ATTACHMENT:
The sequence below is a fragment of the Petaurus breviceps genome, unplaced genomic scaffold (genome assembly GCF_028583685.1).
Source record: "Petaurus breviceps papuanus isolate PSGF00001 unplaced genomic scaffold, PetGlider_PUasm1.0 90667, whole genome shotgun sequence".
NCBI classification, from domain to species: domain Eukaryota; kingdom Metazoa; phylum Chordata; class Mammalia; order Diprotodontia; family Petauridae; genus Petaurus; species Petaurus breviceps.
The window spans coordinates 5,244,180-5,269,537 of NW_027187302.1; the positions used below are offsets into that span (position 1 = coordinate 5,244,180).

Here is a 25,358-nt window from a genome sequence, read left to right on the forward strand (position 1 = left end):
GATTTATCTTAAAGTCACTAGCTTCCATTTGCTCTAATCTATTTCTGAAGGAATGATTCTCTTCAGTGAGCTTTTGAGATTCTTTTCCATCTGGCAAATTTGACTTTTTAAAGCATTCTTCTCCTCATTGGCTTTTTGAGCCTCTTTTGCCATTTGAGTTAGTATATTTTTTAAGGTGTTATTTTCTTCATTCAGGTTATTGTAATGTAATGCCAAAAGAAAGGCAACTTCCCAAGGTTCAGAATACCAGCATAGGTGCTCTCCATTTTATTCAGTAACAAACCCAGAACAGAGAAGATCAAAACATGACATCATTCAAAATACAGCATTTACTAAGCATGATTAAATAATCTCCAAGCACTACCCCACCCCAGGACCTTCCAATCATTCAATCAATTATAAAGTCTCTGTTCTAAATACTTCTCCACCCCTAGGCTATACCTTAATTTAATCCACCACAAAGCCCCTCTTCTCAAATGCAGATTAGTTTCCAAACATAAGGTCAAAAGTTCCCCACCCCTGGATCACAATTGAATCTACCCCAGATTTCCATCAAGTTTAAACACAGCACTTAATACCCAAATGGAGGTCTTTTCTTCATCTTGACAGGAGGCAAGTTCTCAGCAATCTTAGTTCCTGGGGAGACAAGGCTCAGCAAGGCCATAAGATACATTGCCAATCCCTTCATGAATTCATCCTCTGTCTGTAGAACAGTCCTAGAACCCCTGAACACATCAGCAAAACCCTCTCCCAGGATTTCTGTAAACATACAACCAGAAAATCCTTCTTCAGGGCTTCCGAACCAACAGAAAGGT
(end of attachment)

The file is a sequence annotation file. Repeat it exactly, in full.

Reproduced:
The sequence below is a fragment of the Petaurus breviceps genome, unplaced genomic scaffold (genome assembly GCF_028583685.1).
Source record: "Petaurus breviceps papuanus isolate PSGF00001 unplaced genomic scaffold, PetGlider_PUasm1.0 90667, whole genome shotgun sequence".
NCBI classification, from domain to species: domain Eukaryota; kingdom Metazoa; phylum Chordata; class Mammalia; order Diprotodontia; family Petauridae; genus Petaurus; species Petaurus breviceps.
The window spans coordinates 5,244,180-5,269,537 of NW_027187302.1; the positions used below are offsets into that span (position 1 = coordinate 5,244,180).

Here is a 25,358-nt window from a genome sequence, read left to right on the forward strand (position 1 = left end):
GATTTATCTTAAAGTCACTAGCTTCCATTTGCTCTAATCTATTTCTGAAGGAATGATTCTCTTCAGTGAGCTTTTGAGATTCTTTTCCATCTGGCAAATTTGACTTTTTAAAGCATTCTTCTCCTCATTGGCTTTTTGAGCCTCTTTTGCCATTTGAGTTAGTATATTTTTTAAGGTGTTATTTTCTTCATTCAGGTTATTGTAATGTAATGCCAAAAGAAAGGCAACTTCCCAAGGTTCAGAATACCAGCATAGGTGCTCTCCATTTTATTCAGTAACAAACCCAGAACAGAGAAGATCAAAACATGACATCATTCAAAATACAGCATTTACTAAGCATGATTAAATAATCTCCAAGCACTACCCCACCCCAGGACCTTCCAATCATTCAATCAATTATAAAGTCTCTGTTCTAAATACTTCTCCACCCCTAGGCTATACCTTAATTTAATCCACCACAAAGCCCCTCTTCTCAAATGCAGATTAGTTTCCAAACATAAGGTCAAAAGTTCCCCACCCCTGGATCACAATTGAATCTACCCCAGATTTCCATCAAGTTTAAACACAGCACTTAATACCCAAATGGAGGTCTTTTCTTCATCTTGACAGGAGGCAAGTTCTCAGCAATCTTAGTTCCTGGGGAGACAAGGCTCAGCAAGGCCATAAGATACATTGCCAATCCCTTCATGAATTCATCCTCTGTCTGTAGAACAGTCCTAGAACCCCTGAACACATCAGCAAAACCCTCTCCCAGGATTTCTGTAAACATACAACCAGAAAATCCTTCTTCAGGGCTTCCGAACCAACAGAAAGGT